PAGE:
During the Spanish Civil War, Forrest Mars, Sr. saw some soldiers eating little chocolate pellets surrounded by a sugar shell, preventing the little pieces of chocolate from melting. He perfected the process, patented it and, along with Bruce Murrie, began production in 1941 exclusively for the military. The candy hooked thousands of GIs and the company began selling to the general public after the World War II ended, establishing M&M’s (Mars & Murrie) as one of the best-selling chocolates in history.
In nearly 70 years, the product has grown from a treat for soldiers to one of the most extended products in the world, with multiple fillings, flavors, customization options, colors and sizes that are sold in stores ranging from gas station stop-and-gos to the massive M&M’s Store on the Las Vegas strip.
What can entrepreneurs learn from Mars and Murrie? The customer’s vision (and money) drives product direction, not the entrepreneur. If Mars had stuck with his original product vision, the product would be relegated the memories of those who fought in World War II. There never would have been the addition of peanuts in 1954, peanut butter in 1990, the blue M&M in 1994 or a wall of “My Color” M&M’s anywhere. Certainly, there never would have been a customer-driven rumor that green M&M’s are an aphrodisiac, which has led to product extensions itself (bags of green M&M’s sold on Valentine’s Day, the sultry female M&M character featured in much of the company’s advertising). While there’s market research behind the moves that M&M’s makes, customer demand drives the vision of what the next M&M innovation will be.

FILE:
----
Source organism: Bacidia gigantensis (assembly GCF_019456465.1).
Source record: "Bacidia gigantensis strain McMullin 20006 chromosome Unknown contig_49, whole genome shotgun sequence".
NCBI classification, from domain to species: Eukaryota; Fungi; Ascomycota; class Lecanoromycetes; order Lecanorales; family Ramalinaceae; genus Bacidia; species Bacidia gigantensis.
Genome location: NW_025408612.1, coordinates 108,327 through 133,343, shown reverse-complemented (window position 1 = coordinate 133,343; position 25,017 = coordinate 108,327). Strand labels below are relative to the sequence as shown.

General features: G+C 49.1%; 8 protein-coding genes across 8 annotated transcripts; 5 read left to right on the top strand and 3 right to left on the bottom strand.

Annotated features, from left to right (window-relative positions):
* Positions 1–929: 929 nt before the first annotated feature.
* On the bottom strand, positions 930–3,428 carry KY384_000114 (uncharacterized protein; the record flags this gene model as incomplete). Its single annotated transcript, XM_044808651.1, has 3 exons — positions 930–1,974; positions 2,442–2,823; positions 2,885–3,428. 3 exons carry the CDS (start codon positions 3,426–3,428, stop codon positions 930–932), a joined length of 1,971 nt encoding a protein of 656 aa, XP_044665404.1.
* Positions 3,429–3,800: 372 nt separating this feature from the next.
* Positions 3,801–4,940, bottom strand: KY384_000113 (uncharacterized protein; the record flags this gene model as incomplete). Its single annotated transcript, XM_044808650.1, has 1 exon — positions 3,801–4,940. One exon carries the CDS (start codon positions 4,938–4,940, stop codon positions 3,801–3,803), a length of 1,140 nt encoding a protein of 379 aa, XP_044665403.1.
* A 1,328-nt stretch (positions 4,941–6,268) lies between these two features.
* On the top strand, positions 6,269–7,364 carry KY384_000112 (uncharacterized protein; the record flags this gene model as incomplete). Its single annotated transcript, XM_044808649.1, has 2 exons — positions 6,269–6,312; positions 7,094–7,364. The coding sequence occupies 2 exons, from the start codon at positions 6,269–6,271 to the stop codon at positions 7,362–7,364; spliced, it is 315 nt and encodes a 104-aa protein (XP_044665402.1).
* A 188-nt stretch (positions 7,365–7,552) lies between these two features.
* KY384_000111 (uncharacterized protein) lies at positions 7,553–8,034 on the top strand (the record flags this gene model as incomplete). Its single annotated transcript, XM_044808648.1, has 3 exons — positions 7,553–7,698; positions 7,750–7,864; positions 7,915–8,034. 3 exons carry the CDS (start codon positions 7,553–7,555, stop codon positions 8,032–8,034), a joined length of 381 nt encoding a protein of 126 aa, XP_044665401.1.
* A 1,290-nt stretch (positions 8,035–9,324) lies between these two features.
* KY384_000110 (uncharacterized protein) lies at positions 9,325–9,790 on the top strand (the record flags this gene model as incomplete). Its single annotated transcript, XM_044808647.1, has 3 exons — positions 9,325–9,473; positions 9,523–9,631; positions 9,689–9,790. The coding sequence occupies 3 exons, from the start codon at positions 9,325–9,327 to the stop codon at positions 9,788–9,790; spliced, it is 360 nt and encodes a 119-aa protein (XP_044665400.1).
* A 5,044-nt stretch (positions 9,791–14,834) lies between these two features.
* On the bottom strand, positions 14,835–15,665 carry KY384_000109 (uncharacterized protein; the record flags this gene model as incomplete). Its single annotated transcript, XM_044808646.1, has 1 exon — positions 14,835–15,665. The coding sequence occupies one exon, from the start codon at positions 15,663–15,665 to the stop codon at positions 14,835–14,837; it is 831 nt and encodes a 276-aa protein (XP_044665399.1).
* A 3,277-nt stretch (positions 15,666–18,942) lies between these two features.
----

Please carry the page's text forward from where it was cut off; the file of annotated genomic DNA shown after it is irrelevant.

One of the greatest challenges that inventors face is internal. Many inventors, who have invested countless hours and dollars perfecting their product, become so closely aligned to their own innovation vision that they lose sight of the customer. They restrict the vision of the market that they’re creating, which turns off potential customers, investors, champions and referrals. This eventually leads to game-changing technologies dying on the vine because the inventor thinks they’re smarter than the market.
Inventors and entrepreneurs must realize that they lose control of their product the minute they develop it. As soon it goes from concept to execution, the customer dictates whether or not the product is viable and what improvements should be made. Customers are smart. Follow their lead. And always remember that it was the customer, not the inventor, that created the green M&M.
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